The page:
Go to navigation

Health experts urge South East outdoor workers to “Cover Up, Mate” to reduce risk of skin cancer

10 July

Health experts are urging men in the South East who spend a lot of time outdoors to protect themselves against the sun, to reduce the risk of skin cancer.

Skin cancer rates are higher than average and rising in the South East, and the NHS “Cover Up, Mate” campaign launched today(19) will target men who work in agriculture and construction, gardeners and sports-players – who often don’t use suncream.

Consultant Stephen Walsh, skin cancer lead at St Richard’s Hospital in Chichester said:

“Every time you burn or tan you are causing irreversible damage to your skin that accumulates over time. This not only increases the risk of developing skin cancer but also causes premature wrinkling and  ageing of the skin. The head and neck are the most common areas for non-melanoma skin cancers as they are the most exposed but we frequently forgot to protect ourselves properly when out in the sun.

“Most cases of malignant melanoma, the most deadly form of skin cancer, could have been prevented by appropriate skin protection. It's a rapidly increasing form of cancer – worryingly so in younger age groups – particularly when it's largely preventable by sensible behaviour when out in the sun”.

The warning comes as new data suggests the danger is not confined to the height of summer, following good weather in April and May which could have damaged winter-pale skin.

Average ultraviolet (UV) radiation levels at the South East’s solar monitoring station in Oxfordshire were 40 per cent higher than the ten year monthly average in April this year, and 15 percent higher in May.

Public Health England (PHE) scientists believe this was caused by long periods of clear skies, with less rain and cloud to absorb UV.

The Met Office recorded that the mean daily temperature in the South East was 0.7°C higher than average in April and 1.5°C higher than average in May. April also saw 21 per cent more sunshine hours, with just 18 per cent of average rainfall recorded. After a dry start to May, there was overall 1 per cent less sunshine and 27 per cent more rain than average, due to an unsettled spell mid-month and thunderstorms at the end.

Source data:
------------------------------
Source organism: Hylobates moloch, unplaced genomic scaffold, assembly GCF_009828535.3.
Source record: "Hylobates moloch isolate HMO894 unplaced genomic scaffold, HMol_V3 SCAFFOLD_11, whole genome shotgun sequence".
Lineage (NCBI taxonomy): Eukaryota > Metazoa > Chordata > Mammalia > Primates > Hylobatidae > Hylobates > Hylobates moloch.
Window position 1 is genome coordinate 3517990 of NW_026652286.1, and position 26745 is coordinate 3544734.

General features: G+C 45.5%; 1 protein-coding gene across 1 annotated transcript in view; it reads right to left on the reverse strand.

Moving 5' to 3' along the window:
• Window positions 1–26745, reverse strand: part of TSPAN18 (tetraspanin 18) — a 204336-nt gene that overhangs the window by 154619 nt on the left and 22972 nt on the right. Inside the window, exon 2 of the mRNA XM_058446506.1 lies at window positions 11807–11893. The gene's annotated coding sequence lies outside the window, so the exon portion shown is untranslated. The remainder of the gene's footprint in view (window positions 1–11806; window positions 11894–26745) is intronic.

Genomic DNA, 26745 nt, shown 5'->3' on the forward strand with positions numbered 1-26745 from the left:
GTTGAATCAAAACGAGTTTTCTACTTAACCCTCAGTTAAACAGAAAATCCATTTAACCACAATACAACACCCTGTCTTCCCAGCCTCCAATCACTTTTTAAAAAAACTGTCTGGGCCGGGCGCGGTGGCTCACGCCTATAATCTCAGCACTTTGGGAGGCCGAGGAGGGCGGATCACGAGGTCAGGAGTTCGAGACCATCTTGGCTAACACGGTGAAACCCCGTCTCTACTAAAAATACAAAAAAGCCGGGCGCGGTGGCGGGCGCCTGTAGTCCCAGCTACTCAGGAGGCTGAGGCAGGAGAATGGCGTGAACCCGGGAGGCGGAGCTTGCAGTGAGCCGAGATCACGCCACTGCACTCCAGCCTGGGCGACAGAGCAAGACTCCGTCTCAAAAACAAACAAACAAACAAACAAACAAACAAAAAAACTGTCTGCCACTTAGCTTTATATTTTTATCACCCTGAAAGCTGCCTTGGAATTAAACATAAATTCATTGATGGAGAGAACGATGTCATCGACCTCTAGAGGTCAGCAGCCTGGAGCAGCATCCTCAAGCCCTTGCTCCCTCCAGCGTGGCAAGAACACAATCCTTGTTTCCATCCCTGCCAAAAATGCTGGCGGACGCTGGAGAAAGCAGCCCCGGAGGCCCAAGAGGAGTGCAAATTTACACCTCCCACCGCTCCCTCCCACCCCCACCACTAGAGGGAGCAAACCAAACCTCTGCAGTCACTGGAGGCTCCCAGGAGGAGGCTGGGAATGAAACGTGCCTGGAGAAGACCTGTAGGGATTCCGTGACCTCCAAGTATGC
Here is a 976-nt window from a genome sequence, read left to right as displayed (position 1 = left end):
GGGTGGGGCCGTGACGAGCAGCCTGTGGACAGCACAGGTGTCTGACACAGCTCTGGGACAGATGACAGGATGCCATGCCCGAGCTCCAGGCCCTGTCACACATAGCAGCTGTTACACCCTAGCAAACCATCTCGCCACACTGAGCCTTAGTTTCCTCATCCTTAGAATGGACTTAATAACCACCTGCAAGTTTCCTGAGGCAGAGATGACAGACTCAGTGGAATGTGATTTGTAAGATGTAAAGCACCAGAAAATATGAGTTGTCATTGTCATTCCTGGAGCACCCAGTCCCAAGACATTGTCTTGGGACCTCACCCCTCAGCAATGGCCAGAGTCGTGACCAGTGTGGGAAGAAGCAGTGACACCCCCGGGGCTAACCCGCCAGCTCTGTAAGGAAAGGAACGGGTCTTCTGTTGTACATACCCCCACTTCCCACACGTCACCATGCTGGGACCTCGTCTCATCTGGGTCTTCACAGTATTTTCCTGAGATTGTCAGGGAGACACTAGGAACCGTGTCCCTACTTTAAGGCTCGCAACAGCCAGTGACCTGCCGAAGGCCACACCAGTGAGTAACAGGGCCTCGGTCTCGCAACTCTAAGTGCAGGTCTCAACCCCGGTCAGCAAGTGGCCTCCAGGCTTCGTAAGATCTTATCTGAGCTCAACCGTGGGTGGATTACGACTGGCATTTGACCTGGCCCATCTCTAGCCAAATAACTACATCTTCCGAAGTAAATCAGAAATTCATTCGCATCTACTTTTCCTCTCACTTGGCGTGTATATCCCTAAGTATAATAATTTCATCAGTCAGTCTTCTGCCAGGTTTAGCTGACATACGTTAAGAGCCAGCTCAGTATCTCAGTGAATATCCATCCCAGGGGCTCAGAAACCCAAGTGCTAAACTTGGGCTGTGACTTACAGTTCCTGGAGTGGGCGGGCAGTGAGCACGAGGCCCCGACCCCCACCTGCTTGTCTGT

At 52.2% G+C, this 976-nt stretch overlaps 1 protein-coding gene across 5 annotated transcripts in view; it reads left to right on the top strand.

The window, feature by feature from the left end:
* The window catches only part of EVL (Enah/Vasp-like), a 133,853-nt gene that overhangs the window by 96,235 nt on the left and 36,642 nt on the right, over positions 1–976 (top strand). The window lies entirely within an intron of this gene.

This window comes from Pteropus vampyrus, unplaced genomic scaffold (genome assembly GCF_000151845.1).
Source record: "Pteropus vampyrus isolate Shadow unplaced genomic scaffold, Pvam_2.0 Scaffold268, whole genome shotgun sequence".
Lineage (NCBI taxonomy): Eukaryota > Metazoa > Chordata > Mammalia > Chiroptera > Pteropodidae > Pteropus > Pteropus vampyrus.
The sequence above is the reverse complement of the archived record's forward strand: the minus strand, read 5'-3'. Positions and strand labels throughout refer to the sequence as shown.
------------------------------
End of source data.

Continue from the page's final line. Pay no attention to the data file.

The better weather may have prompted people to spend more time outside, thereby exposing themselves to the greater UV levels. This was also a time of year their skin would naturally have lost resistance to UV over winter, and they were less likely to cover up than in summer.

Professor John O’Hagan, from PHE, said:

“This spring we had longer periods of sunshine and more people spending time outside. It all led to people being at far greater risk of sunburn at a time when their un-acclimatised skin was more susceptible.”

Dr James Thallon, Medical Director, NHS England south east said:

“You can’t feel UV radiation, so it’s very easy to get sunburnt in the UK, even when it’s not particularly warm. But sunburn causes skin cancer so it’s important people take more care, especially men and those who work outside. They need to use at least factor 15 sunscreen with good UV-A protection and apply it generously on all exposed skin.”

Met Office spokeswoman Penny Tranter said:

“UV levels in the UK are usually highest between April and October, particularly between 11am and 3pm. Clouds don’t always stop UV rays, and unlike the sun’s warmth, it’s difficult to know when they may be harming you. Burning just once every two years can triple your risk of skin cancer. So it’s important to keep up to date with our UV forecast so you know when it’s essential to protect your skin and eyes from damage. You can do this by going into shade, wearing clothing and sunglasses which shield you from the sun, and using sunscreen on unprotected skin.”


Cover Up, Mate


The Cover Up, Mate campaign urges men who spend long periods of time outdoors to protect themselves against the sun. Farmers, builders, sportsmen and gardeners are all being targeted by NHS England South’s “Cover Up, Mate” campaign because of their prolonged exposure to the sun.

As a result the campaign is supported by a range of organisations connected to outdoor work including the Met Office, the Institution of Occupational Safety and Health (IOSH), the National Farmers Union, Mole Valley Farmers farming supply retailer, suncream manufacturer Debs and building supplies retailer Jewson.

A recent Imperial College study, commissioned by IOSH estimated that there are 48 deaths and 241 cases of melanoma skin cancer a year in Britain caused by ultraviolet (UV) rays from the sun at work. Of these, construction workers made up the highest number of deaths (44%), followed by agriculture workers (23%).